Not that they were asked, but consultants hired to evaluate the work of the Washington State Transportation Commission, essentially concluded in a draft report that many of its responsibilities could be transferred to the state Department of Transportation or other agencies, raising the question of whether the commission should continue at all.
When the Legislature’s Joint Transportation Committee receives the final report in December, lawmakers need to carefully consider the future of the state’s best connection to citizen input on what should happen with our roads, bridges, ferries and more.
Shifting much of its work to other agencies is likely to further limit the public’s input into transportation planning and policy at a time when that input is most important, especially on how residents and businesses fund the transporation infrastructure on which we all rely.
The state Transportation Commission is a seven-member panel of citizens, each appointed by the governor, and joined by one representative each from the governor’s office and the state Department of Transportation. The committee is responsible, through its communication and outreach to state residents, for setting statewide transporation planning and policy for the Department of Transportation’s implementation; setting tolls for highways and bridges and fares for Washington State Ferries; and offering policy guidance to the governor and Legislature.
But aside from its authority to set tolls and ferry fares, the report by Morningside Research and Consulting of Texas, recommends ending the commission’s responsibility for those tasks.
As reported earlier this month by The Herald’s Jerry Cornfield, Morningside wasn’t tasked with weighing in on whether the commission should continue or not. But their recommendations inevitably led to the unofficial conclusion to “abolish this agency and move the functions elsewhere,” a Gateway partner said during a public hearing to release the draft report.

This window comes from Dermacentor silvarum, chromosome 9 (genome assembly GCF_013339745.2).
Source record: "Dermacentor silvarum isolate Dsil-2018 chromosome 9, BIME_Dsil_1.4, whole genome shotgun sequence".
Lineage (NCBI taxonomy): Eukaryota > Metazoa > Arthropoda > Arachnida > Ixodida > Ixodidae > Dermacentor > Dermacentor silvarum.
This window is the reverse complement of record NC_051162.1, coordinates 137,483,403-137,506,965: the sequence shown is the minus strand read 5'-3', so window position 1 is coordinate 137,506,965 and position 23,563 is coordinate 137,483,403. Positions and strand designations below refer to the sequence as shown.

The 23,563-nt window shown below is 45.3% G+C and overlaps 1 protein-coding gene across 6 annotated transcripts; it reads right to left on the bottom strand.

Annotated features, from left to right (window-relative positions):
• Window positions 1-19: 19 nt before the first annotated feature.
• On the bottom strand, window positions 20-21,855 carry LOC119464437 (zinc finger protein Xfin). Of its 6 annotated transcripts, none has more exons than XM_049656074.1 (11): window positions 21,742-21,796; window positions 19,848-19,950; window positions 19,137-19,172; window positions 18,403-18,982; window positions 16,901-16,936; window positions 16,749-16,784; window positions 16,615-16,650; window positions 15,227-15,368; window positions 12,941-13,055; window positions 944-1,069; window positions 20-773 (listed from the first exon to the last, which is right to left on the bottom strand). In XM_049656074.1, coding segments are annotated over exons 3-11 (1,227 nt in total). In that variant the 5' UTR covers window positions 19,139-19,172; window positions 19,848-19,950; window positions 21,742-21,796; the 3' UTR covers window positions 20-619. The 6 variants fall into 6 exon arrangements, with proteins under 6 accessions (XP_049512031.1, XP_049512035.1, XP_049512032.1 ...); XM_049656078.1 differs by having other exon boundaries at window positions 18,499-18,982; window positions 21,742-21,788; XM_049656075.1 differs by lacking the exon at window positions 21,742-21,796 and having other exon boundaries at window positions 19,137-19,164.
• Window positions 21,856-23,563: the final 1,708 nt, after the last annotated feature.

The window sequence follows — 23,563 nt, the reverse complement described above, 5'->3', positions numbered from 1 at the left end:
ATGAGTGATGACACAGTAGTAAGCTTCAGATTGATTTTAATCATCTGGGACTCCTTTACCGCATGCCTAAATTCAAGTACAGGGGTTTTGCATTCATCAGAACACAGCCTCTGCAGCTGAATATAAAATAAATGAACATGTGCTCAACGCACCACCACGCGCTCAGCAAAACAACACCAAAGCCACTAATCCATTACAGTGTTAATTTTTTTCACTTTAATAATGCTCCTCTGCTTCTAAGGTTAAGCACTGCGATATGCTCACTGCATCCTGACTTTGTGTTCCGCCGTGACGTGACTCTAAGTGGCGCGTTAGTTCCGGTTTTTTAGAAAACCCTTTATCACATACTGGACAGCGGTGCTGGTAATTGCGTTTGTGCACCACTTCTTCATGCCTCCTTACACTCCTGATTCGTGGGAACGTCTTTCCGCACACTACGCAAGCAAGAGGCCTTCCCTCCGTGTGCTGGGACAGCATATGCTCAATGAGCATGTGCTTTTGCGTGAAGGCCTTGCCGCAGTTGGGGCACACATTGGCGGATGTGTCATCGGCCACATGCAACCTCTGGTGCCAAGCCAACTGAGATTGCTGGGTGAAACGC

The problems, as Gateway outlined in its report, include overlap and duplication on policy and planning, community engagement and special studies and projects between the Transportation Commission and the state Department of Transportation.
It isn’t that the Transportation Commission does a poor job of outreach to state residents; the report notes that the commission offers a “welcoming venue” for comment from local governments and the public and does better at that level of connection than does the Department of Transportation. But at the same time, its work is not receiving significant attention from policy makers in the Legislature, nor cooperation from the Department of Transportation.
The limitation of its voice, in particular with lawmakers, stretches back to 2005, when the Legislature removed the commission’s authority to appoint the state transportation secretary and made the Department of Transportation a cabinet agency under the governor.
That move, however, has left the transportation department open to political maneuvering, such as when Senate Republicans ousted Transportation Secretary Lynn Peterson in 2016, a position she had held for three year as she waited for Senate confirmation. Republican senators were hard-pressed to voice a particular problem with Peterson and appeared more motivated by election-year politics.
The report’s findings do offer a needed review of what works and doesn’t work for the commission. And re-evaluating the role and responsibilities of the commission is worth an examination, but not if the recommendation risks removing a clear path of communication between state residents, the government and its transportation agency.
Rep. Dave Hayes, R-Camano Island, has come to the commission’s defense.
“The commission is a heck of a lot better at listening to the citizens,” Hayes told The Herald, adding that the Department of Transportation, in his view, is less interested in advice from the community.
If there are communication problems among the Transportation Commission, the Department of Transportation and state government’s legislative and executive branches, removing the authority of the commission — as well as the state’s most direct link to the public — might result in some efficiency and cost-savings but could come at the loss of direct input from the public and local governments.
Where there are problems, provide the Transportation Commission the resources and authority it needs to do its job. Don’t put it on a dead-end road.